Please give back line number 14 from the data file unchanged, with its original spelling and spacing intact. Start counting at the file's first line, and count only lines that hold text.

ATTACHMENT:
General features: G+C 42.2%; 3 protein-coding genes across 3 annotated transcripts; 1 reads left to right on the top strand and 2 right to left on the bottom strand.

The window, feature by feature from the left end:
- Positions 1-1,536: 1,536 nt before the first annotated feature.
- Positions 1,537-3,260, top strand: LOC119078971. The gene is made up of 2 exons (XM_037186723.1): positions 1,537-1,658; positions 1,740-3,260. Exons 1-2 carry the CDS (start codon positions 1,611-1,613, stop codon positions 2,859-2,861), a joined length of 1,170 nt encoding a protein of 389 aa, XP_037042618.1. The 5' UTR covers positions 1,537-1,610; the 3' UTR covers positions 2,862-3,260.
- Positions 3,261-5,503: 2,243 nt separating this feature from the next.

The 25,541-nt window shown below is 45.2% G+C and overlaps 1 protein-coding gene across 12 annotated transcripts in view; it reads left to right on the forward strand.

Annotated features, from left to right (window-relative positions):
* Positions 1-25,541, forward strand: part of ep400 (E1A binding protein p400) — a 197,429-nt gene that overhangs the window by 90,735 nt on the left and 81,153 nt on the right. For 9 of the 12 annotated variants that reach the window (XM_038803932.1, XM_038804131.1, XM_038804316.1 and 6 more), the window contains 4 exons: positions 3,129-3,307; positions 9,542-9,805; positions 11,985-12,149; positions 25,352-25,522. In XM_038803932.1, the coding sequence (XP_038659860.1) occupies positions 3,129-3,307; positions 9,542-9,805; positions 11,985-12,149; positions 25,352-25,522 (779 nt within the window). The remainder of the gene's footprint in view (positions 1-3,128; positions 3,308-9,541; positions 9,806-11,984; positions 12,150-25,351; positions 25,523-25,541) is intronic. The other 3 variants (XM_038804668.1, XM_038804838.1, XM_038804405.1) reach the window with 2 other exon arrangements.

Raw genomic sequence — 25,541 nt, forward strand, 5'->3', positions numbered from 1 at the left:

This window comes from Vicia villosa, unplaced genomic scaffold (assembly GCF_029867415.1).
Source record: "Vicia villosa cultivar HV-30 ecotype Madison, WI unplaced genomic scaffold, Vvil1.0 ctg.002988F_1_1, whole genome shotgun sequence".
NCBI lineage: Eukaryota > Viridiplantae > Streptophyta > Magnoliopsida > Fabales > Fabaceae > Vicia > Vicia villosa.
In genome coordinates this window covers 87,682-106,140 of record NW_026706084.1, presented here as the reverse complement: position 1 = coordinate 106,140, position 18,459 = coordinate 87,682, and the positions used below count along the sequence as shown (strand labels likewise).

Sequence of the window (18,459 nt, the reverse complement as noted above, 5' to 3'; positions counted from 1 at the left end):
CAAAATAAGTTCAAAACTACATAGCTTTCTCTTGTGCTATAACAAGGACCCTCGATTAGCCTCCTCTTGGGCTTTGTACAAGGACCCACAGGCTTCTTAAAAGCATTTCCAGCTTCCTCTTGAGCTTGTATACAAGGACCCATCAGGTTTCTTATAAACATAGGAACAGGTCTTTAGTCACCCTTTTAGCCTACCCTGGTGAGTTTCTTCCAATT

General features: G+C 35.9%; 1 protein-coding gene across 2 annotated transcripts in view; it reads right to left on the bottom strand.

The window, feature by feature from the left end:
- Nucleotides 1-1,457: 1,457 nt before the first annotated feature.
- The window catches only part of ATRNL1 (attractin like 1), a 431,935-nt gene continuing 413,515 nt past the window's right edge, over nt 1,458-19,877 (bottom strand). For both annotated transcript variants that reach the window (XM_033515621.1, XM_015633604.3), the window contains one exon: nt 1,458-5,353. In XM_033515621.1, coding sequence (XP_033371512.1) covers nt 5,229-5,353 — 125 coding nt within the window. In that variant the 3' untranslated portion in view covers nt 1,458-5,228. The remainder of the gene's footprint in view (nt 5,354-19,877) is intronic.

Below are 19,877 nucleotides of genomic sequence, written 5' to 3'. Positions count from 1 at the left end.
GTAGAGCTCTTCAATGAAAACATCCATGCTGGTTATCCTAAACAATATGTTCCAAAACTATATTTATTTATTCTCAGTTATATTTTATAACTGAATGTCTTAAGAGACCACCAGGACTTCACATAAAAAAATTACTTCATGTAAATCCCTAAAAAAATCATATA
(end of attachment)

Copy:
Sequence of the window (18,459 nt, the reverse complement as noted above, 5' to 3'; positions counted from 1 at the left end):